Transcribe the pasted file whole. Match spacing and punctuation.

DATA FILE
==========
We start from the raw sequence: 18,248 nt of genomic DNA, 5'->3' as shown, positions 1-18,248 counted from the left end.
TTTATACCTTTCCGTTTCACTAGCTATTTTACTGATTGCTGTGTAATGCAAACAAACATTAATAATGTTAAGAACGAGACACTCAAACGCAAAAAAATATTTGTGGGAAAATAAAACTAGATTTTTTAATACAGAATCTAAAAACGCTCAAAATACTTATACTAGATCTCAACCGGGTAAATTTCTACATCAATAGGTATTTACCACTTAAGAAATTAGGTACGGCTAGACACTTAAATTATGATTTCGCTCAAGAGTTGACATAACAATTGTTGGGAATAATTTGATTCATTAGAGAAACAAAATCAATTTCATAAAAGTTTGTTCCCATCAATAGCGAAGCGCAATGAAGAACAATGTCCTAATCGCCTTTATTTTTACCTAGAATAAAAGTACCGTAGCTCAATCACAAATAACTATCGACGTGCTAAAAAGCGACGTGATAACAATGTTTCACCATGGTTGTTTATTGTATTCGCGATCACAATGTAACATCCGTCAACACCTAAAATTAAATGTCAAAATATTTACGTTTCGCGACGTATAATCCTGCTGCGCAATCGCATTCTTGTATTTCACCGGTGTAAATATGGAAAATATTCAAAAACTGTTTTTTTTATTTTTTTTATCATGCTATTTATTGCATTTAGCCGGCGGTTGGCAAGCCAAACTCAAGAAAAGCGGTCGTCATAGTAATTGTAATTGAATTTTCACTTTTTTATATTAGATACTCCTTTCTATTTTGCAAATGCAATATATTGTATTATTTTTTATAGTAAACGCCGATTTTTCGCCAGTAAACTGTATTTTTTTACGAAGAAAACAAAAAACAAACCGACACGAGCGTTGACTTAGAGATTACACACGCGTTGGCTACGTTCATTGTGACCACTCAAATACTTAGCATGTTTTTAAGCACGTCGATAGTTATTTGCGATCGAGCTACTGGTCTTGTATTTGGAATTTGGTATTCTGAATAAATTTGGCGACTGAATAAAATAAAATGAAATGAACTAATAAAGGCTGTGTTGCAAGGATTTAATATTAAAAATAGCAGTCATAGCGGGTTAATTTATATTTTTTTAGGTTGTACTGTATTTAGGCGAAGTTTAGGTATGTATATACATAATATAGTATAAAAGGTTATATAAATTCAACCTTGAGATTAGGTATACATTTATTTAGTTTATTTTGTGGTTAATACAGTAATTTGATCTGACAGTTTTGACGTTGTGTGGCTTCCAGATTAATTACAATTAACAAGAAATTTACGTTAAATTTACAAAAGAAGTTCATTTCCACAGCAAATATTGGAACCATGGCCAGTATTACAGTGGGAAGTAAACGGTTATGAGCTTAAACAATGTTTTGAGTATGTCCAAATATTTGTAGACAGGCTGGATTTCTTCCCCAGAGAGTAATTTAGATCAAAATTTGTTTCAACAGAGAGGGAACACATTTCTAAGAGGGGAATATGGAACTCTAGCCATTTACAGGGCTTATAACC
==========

We start from the raw sequence: 18,248 nt of genomic DNA, 5'->3' as shown, positions 1-18,248 counted from the left end.
TTTATACCTTTCCGTTTCACTAGCTATTTTACTGATTGCTGTGTAATGCAAACAAACATTAATAATGTTAAGAACGAGACACTCAAACGCAAAAAAATATTTGTGGGAAAATAAAACTAGATTTTTTAATACAGAATCTAAAAACGCTCAAAATACTTATACTAGATCTCAACCGGGTAAATTTCTACATCAATAGGTATTTACCACTTAAGAAATTAGGTACGGCTAGACACTTAAATTATGATTTCGCTCAAGAGTTGACATAACAATTGTTGGGAATAATTTGATTCATTAGAGAAACAAAATCAATTTCATAAAAGTTTGTTCCCATCAATAGCGAAGCGCAATGAAGAACAATGTCCTAATCGCCTTTATTTTTACCTAGAATAAAAGTACCGTAGCTCAATCACAAATAACTATCGACGTGCTAAAAAGCGACGTGATAACAATGTTTCACCATGGTTGTTTATTGTATTCGCGATCACAATGTAACATCCGTCAACACCTAAAATTAAATGTCAAAATATTTACGTTTCGCGACGTATAATCCTGCTGCGCAATCGCATTCTTGTATTTCACCGGTGTAAATATGGAAAATATTCAAAAACTGTTTTTTTTATTTTTTTTATCATGCTATTTATTGCATTTAGCCGGCGGTTGGCAAGCCAAACTCAAGAAAAGCGGTCGTCATAGTAATTGTAATTGAATTTTCACTTTTTTATATTAGATACTCCTTTCTATTTTGCAAATGCAATATATTGTATTATTTTTTATAGTAAACGCCGATTTTTCGCCAGTAAACTGTATTTTTTTACGAAGAAAACAAAAAACAAACCGACACGAGCGTTGACTTAGAGATTACACACGCGTTGGCTACGTTCATTGTGACCACTCAAATACTTAGCATGTTTTTAAGCACGTCGATAGTTATTTGCGATCGAGCTACTGGTCTTGTATTTGGAATTTGGTATTCTGAATAAATTTGGCGACTGAATAAAATAAAATGAAATGAACTAATAAAGGCTGTGTTGCAAGGATTTAATATTAAAAATAGCAGTCATAGCGGGTTAATTTATATTTTTTTAGGTTGTACTGTATTTAGGCGAAGTTTAGGTATGTATATACATAATATAGTATAAAAGGTTATATAAATTCAACCTTGAGATTAGGTATACATTTATTTAGTTTATTTTGTGGTTAATACAGTAATTTGATCTGACAGTTTTGACGTTGTGTGGCTTCCAGATTAATTACAATTAACAAGAAATTTACGTTAAATTTACAAAAGAAGTTCATTTCCACAGCAAATATTGGAACCATGGCCAGTATTACAGTGGGAAGTAAACGGTTATGAGCTTAAACAATGTTTTGAGTATGTCCAAATATTTGTAGACAGGCTGGATTTCTTCCCCAGAGAGTAATTTAGATCAAAATTTGTTTCAACAGAGAGGGAACACATTTCTAAGAGGGGAATATGGAACTCTAGCCATTTACAGGGCTTATAACC